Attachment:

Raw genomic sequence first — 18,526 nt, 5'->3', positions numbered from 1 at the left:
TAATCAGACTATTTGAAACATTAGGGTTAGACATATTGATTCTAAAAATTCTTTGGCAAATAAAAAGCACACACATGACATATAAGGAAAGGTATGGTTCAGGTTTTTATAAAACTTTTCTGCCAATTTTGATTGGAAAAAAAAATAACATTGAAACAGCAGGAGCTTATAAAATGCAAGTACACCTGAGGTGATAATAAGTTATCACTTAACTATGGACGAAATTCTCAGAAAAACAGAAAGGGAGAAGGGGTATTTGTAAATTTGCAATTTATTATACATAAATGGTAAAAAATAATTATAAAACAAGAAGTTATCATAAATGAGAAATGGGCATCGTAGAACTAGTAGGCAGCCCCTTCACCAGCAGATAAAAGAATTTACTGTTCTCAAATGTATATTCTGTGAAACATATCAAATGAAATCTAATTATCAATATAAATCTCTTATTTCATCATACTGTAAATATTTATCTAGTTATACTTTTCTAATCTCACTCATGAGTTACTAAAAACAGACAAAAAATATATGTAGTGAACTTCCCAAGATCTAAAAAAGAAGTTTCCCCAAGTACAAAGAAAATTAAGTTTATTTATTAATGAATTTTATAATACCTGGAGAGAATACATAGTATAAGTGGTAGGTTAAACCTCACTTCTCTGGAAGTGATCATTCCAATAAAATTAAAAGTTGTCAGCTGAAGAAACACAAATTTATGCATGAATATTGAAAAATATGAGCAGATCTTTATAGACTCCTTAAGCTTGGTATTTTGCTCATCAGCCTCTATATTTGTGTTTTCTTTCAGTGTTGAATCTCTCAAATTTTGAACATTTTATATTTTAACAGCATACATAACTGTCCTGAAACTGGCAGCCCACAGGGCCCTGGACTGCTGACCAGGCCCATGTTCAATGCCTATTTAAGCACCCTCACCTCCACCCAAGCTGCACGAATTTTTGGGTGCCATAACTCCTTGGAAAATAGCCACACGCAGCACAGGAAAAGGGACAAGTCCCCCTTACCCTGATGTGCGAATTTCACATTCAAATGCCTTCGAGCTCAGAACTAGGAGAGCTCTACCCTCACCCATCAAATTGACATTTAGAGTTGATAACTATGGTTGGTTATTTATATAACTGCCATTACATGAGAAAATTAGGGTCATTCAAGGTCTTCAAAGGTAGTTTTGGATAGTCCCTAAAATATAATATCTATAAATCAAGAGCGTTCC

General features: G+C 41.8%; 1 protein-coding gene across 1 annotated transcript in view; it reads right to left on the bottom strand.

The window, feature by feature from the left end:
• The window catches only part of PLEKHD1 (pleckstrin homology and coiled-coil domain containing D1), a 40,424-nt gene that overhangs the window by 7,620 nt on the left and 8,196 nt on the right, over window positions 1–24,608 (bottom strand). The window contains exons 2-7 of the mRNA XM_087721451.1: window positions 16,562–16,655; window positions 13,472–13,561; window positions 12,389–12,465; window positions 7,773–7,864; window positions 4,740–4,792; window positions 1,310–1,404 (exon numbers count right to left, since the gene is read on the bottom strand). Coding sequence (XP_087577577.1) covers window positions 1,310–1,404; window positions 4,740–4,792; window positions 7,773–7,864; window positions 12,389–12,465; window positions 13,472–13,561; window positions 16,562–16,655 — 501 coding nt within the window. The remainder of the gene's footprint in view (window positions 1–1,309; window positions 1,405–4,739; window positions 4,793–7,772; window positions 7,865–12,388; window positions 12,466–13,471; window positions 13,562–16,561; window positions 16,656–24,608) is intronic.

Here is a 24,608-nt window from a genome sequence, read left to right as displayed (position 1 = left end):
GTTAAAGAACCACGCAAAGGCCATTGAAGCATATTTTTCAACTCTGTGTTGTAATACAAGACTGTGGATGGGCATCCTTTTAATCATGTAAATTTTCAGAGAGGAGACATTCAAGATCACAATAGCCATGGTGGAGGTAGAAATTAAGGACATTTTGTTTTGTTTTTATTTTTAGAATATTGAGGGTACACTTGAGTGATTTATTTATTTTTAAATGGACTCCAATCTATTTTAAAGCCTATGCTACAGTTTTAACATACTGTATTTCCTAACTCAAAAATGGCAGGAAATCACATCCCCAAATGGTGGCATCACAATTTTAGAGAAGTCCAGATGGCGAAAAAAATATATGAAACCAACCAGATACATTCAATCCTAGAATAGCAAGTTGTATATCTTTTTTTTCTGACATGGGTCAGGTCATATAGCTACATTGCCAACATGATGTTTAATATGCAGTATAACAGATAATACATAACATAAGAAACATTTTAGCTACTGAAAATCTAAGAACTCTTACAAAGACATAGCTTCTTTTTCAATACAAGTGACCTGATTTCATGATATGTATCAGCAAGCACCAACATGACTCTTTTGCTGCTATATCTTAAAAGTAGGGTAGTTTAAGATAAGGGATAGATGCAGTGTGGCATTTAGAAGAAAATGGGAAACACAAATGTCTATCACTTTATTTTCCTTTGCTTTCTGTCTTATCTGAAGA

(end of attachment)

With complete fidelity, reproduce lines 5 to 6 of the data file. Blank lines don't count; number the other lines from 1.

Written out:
• The window catches only part of PLEKHD1 (pleckstrin homology and coiled-coil domain containing D1), a 40,424-nt gene that overhangs the window by 7,620 nt on the left and 8,196 nt on the right, over window positions 1–24,608 (bottom strand). The window contains exons 2-7 of the mRNA XM_087721451.1: window positions 16,562–16,655; window positions 13,472–13,561; window positions 12,389–12,465; window positions 7,773–7,864; window positions 4,740–4,792; window positions 1,310–1,404 (exon numbers count right to left, since the gene is read on the bottom strand). Coding sequence (XP_087577577.1) covers window positions 1,310–1,404; window positions 4,740–4,792; window positions 7,773–7,864; window positions 12,389–12,465; window positions 13,472–13,561; window positions 16,562–16,655 — 501 coding nt within the window. The remainder of the gene's footprint in view (window positions 1–1,309; window positions 1,405–4,739; window positions 4,793–7,772; window positions 7,865–12,388; window positions 12,466–13,471; window positions 13,562–16,561; window positions 16,656–24,608) is intronic.

Here is a 24,608-nt window from a genome sequence, read left to right as displayed (position 1 = left end):